Congratulations Gemma and Neil !
Blue Sky's Voyage
George & Michael
Sat 9 Dec 2006 19:22
Hello Friends "18:10.27N 48:13.82W"
Antigua 775 miles
Firstly, this is a very special day for Gemma (George's Niece) and Neil who will be married this afternoon near Ludlow. Congratulations and every good wish for the future from George, Michael and the crew.
Sadly, we were not only unable to attend the nuptials, but we've also been somewhat preoccupied with maintenance matters, mainly fixing dodgy equipment.
Our thoughts on:
1 Eno cookers
Despite being quite monumentally expensive, the lock on the cooker gimballing mechanism
failed today. It obviously wasn't designed to work anywhere there are waves which cause it to rock occasionally. Hmmm...
2 Aquagen Towed Generators
Probably tested behind a motorboat in the Solent on a calm day. Utterly useless in the Atlantic if there are any waves. (Anyone seen any waves in the Atlantic lately ?) Considering that towed generators are only likely to be used on long passages, this is a fairly significant design fault.
Firstly the towing line supplied knots up hopelessly in no time at all as it is too soft, Marlowbraid works much better (3 strand core) and a firmer line, say 14mm dyneema would probably be even better.
Secondly the line supplied it is not nearly long enough and the turbine is pulled out of the face of following waves with some force causing the line to wrap around the clamp on the turbine and chafe significantly. (Plastic sleeving for the last 5 metres helps a lot.)
Thirdly, the clamp holding the line to the generator is unbalanced along the axis of spin and causes substantial vibration in the generator - a simple bowline is much more stable.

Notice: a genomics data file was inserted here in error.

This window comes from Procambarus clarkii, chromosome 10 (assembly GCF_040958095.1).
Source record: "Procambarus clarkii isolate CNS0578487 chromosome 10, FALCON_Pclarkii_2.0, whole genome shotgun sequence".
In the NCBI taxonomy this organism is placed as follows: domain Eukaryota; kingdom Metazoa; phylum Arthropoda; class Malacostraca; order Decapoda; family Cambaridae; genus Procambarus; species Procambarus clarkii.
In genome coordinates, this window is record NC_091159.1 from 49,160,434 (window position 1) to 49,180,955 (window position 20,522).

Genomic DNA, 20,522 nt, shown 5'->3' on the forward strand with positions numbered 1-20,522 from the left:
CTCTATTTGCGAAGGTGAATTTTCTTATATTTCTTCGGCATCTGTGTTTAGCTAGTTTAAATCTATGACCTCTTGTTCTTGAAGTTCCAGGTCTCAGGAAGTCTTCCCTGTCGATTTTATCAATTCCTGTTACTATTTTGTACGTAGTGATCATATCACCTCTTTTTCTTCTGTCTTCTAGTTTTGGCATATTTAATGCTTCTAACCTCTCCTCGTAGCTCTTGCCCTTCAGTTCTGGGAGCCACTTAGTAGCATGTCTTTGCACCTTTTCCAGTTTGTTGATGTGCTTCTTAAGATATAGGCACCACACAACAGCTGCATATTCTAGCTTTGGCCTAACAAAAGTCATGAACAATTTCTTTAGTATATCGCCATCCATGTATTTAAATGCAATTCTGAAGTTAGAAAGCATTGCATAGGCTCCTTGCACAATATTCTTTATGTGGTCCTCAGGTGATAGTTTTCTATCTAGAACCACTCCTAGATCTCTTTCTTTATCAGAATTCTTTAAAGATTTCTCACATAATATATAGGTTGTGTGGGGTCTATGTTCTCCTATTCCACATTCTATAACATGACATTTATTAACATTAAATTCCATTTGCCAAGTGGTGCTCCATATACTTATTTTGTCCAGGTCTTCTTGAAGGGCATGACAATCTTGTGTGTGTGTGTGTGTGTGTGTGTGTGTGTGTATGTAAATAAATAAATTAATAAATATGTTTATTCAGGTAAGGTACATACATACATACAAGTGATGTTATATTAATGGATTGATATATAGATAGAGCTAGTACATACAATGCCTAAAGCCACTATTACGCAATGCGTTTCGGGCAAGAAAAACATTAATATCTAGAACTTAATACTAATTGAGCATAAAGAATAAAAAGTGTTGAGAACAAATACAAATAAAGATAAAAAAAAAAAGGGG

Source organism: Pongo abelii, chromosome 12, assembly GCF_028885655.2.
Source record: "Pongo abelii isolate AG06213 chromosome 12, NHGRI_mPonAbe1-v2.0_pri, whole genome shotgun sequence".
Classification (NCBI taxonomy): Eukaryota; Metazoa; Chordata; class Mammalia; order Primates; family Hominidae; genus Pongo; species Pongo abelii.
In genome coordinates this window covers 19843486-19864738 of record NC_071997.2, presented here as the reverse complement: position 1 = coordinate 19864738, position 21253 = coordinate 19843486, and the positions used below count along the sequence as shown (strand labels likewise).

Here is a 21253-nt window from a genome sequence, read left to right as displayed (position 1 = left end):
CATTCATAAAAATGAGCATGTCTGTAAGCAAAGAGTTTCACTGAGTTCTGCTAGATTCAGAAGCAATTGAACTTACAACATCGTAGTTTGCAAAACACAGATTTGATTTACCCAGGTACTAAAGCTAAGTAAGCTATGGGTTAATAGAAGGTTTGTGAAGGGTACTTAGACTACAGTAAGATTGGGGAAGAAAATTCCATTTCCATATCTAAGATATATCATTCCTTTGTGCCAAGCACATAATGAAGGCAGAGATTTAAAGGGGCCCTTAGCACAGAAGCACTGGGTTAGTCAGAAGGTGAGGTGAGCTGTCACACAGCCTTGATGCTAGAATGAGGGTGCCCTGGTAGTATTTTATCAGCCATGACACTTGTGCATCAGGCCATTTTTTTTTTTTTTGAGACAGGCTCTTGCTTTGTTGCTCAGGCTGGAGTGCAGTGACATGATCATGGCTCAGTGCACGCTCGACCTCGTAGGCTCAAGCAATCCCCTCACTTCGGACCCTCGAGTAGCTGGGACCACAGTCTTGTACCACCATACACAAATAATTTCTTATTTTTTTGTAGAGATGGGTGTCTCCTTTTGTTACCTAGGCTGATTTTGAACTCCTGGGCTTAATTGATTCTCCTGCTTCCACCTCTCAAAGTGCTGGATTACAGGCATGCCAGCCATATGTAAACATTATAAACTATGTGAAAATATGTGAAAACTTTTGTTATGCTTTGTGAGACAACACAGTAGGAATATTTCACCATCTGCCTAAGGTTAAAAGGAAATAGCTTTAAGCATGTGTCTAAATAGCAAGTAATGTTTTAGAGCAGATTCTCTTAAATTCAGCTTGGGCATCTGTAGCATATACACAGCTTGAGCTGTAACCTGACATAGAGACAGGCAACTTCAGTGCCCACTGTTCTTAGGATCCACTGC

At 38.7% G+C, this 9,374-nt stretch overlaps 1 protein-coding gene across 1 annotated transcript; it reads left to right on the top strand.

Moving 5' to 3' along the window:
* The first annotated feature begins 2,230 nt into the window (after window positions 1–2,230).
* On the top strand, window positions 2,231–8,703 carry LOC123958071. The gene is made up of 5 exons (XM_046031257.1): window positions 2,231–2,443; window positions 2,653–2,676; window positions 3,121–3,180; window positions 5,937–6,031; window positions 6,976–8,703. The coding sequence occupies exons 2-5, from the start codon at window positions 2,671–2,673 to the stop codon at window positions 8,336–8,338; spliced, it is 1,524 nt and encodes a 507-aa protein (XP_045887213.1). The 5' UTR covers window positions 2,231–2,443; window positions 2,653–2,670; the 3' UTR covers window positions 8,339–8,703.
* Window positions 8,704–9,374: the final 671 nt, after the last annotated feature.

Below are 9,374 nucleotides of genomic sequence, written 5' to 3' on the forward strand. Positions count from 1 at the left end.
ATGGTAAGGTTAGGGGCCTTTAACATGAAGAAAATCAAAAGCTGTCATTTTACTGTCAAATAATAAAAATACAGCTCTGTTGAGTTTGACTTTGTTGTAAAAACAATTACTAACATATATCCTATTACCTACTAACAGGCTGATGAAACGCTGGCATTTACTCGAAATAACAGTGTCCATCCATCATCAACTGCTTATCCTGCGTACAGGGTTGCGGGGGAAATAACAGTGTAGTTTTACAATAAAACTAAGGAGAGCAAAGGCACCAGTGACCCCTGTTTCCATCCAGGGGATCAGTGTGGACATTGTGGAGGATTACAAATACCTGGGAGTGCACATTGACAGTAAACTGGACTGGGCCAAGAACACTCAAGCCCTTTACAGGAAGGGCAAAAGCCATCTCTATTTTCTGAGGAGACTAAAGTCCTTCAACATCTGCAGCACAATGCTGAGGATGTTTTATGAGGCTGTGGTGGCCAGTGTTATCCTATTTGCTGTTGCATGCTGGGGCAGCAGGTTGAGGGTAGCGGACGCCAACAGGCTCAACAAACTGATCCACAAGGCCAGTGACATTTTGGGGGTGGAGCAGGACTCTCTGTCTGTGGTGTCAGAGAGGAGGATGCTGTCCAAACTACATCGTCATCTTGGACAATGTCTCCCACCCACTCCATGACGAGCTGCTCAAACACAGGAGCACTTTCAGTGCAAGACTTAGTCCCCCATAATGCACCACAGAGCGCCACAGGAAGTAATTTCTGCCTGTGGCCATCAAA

Lastly, a fuse of greater than 10 amps would have been helpful Martin, but we changed that for a 25A trip we happened to have in stock.
3 Aquabase Watermakers
Aside from being far too busy to bother replying to emails from mere customers, we have a fundamental objection:-
Anyone supplying a watermaker to a sailing yacht without an effective bubble trap to strain out air in the seawater input does not deserve to be in business. A watermaker basically pushes seawater through an extremely fine filter at high pressure. You will appreciate that compressing air is quite easy as anyone who has pumped up a football will know, but compressing water is difficult. As soon as you have air in the system, the process fails.
Even a baby in a bath will splash around and produce bubbles, even a rowing boat produces bubbles - and a sailing yacht in a rough sea - bubbles galore !
We are proud to report that we have today built a bubble trap of such astonishing design excellence that Rolls Royce Motors themselves would be proud. It is most effective and we are looking forward to freshwater showers again after a period of water conservation. Further exciting reports to follow!
We were followed and played with by a large pod of whales for more than an hour this afternoon.. They approached from the quarters, surfing in the waves behind us and often made a more rapid move towards us, diving under the keel or the bow. The larger ones were up to 10 metres long, dark backs, a pale patch on the underside and a relatively small, curved dorsal fin.
Since they surfaced only occasionally, our photos of them underwater would probably not impress on the blog, but believe us, it was impressive to watch live.
Fortunately we have no damage or adverse effect and seeing them in proper light was rather less scary than in the fading light of the last sighting.
George, Michael and the crew.